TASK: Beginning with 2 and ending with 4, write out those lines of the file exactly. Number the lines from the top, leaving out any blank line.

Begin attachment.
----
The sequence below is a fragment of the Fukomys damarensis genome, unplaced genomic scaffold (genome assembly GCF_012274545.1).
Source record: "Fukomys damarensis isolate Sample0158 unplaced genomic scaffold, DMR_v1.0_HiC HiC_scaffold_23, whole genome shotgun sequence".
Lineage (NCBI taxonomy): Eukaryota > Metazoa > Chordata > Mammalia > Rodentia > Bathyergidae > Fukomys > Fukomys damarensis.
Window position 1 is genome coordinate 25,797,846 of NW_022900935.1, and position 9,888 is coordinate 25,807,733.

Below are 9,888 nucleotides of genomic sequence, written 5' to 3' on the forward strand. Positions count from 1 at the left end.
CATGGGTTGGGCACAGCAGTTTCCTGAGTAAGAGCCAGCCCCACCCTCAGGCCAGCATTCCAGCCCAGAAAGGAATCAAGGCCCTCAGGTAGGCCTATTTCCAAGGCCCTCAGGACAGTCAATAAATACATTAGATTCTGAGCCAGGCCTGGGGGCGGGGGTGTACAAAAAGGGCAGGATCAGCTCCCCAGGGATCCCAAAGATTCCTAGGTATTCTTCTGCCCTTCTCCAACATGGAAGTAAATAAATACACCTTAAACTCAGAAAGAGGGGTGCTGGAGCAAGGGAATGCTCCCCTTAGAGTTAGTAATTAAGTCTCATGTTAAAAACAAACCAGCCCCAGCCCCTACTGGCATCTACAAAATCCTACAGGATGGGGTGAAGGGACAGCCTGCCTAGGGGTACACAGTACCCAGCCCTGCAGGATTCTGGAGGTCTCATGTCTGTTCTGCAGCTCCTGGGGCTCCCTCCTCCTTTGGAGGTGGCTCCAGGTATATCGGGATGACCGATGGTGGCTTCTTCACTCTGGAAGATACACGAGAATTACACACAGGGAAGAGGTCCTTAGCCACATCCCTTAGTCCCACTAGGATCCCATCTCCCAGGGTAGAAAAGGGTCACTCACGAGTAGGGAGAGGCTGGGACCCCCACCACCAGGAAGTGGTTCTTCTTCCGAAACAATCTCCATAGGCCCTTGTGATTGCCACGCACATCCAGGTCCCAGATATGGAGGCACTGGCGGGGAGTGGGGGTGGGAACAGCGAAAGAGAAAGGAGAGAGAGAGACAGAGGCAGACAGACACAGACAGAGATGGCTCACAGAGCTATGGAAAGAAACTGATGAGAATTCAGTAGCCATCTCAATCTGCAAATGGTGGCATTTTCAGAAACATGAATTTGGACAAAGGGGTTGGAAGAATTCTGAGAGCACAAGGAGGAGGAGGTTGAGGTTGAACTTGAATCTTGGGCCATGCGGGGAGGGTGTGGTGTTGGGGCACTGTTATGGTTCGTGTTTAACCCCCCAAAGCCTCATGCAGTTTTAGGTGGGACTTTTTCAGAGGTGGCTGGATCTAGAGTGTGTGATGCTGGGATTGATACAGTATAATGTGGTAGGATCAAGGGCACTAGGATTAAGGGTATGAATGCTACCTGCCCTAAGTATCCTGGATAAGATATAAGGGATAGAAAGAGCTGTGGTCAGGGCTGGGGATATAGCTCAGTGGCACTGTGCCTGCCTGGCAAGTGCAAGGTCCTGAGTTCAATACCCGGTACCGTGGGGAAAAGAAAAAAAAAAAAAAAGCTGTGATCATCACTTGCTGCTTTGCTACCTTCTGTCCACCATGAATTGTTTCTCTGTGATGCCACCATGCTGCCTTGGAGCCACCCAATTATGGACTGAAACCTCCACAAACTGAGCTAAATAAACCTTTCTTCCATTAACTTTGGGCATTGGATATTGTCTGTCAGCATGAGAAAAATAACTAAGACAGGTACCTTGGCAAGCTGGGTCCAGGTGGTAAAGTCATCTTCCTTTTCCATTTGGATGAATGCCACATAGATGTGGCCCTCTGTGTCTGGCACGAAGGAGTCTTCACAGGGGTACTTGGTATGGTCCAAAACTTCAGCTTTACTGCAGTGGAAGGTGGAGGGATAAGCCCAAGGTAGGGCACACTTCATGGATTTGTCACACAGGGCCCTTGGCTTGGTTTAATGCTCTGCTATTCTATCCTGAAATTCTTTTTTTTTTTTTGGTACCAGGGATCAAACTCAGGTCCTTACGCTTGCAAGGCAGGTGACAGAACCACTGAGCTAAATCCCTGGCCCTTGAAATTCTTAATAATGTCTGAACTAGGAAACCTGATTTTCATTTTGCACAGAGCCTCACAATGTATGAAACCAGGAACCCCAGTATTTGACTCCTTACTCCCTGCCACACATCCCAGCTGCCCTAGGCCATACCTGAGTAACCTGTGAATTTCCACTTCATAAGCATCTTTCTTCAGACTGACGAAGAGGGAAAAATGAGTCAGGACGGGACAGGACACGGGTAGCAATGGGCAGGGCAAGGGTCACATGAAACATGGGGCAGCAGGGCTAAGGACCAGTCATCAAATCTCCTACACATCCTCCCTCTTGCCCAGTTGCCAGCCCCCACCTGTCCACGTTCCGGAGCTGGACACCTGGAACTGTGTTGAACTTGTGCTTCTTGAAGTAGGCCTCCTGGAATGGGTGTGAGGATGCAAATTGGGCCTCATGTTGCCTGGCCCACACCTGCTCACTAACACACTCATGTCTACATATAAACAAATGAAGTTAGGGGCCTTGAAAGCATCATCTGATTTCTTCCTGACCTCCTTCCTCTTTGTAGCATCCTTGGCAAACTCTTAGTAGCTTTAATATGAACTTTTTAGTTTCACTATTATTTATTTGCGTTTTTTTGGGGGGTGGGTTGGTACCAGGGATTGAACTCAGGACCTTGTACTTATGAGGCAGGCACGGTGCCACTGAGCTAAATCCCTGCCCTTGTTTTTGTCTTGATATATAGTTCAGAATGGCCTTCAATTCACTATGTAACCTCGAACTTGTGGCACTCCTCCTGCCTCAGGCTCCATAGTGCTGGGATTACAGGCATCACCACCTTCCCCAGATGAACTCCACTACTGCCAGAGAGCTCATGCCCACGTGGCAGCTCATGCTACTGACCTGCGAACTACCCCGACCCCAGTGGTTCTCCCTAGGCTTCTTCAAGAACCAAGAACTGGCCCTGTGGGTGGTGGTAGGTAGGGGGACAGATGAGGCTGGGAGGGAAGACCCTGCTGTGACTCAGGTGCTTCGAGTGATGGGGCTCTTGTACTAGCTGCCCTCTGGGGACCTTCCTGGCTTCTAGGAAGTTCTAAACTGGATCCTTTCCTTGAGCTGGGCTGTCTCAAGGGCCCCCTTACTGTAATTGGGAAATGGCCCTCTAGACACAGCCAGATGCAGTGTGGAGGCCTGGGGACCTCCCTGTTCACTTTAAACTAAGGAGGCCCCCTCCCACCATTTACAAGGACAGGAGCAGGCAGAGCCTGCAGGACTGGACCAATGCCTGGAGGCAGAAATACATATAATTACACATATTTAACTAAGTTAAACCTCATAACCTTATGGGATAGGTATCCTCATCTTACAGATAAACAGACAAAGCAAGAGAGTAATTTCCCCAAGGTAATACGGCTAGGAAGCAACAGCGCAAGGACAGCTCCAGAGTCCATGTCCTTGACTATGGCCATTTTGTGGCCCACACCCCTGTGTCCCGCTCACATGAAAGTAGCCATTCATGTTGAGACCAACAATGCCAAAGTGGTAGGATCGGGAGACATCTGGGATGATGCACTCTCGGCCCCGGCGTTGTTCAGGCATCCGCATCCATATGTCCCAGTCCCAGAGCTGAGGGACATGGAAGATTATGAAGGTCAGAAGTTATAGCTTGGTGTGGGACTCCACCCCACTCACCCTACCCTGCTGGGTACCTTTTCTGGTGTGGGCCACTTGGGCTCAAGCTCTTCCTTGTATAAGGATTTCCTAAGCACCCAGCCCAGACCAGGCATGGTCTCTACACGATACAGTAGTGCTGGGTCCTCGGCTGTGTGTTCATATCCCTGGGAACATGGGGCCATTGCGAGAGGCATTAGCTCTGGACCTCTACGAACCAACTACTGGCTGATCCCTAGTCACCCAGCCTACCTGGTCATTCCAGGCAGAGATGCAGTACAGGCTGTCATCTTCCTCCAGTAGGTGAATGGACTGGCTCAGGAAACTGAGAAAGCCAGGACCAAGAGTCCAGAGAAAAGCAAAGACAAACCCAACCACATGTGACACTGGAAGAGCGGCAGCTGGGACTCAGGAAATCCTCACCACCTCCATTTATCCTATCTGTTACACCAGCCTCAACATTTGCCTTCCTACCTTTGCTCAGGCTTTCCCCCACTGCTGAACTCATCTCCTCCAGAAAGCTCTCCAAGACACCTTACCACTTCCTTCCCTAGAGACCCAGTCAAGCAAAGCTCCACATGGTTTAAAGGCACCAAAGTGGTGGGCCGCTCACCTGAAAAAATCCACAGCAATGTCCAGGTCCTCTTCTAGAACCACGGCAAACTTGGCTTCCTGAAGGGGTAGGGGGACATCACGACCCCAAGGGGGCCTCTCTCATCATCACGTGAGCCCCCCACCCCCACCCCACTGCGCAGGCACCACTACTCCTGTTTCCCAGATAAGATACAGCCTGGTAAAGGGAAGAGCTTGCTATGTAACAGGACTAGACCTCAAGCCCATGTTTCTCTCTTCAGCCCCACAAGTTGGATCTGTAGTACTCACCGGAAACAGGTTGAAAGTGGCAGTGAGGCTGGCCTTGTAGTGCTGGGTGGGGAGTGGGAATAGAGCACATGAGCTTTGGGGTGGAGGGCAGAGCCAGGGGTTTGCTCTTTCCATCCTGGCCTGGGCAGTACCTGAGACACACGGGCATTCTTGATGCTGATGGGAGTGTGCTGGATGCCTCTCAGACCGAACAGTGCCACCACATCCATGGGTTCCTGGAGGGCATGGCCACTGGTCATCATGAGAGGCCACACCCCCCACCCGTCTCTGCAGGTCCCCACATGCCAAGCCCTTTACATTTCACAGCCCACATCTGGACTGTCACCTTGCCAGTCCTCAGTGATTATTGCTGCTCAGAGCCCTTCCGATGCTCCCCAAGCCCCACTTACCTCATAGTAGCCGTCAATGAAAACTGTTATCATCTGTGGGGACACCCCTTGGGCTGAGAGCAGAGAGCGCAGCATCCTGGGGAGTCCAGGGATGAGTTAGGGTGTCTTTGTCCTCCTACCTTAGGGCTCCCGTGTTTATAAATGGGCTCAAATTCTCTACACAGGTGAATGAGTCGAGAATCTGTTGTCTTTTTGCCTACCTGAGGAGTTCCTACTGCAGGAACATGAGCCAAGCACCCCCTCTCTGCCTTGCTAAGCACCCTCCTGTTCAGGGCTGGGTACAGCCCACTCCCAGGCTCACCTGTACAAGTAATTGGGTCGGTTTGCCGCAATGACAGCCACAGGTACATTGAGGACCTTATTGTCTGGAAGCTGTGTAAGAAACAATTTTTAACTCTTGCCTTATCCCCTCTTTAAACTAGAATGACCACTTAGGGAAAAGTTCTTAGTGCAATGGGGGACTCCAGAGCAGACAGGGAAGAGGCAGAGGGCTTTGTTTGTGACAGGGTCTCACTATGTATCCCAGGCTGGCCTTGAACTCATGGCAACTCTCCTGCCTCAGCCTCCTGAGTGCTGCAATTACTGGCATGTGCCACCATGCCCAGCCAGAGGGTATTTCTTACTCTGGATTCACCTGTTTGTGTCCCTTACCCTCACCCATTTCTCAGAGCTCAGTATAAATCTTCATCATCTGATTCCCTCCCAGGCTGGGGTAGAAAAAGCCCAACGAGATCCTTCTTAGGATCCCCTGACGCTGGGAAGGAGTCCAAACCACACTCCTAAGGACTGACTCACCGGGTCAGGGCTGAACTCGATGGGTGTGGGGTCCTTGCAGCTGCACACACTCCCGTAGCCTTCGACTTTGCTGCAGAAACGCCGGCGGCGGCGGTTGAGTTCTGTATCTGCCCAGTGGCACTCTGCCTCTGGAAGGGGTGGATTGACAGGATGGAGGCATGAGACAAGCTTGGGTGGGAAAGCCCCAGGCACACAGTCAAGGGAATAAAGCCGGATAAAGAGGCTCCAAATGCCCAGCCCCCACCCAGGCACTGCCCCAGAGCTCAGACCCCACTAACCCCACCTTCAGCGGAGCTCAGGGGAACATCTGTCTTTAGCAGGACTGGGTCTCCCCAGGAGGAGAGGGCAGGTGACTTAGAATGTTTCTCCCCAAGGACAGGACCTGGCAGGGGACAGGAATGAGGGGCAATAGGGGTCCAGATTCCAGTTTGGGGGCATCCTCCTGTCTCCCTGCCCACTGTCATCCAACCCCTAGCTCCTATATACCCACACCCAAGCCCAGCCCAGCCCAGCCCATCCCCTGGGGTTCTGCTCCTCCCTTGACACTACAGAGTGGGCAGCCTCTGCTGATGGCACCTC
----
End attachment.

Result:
Source record: "Fukomys damarensis isolate Sample0158 unplaced genomic scaffold, DMR_v1.0_HiC HiC_scaffold_23, whole genome shotgun sequence".
Lineage (NCBI taxonomy): Eukaryota > Metazoa > Chordata > Mammalia > Rodentia > Bathyergidae > Fukomys > Fukomys damarensis.
Window position 1 is genome coordinate 25,797,846 of NW_022900935.1, and position 9,888 is coordinate 25,807,733.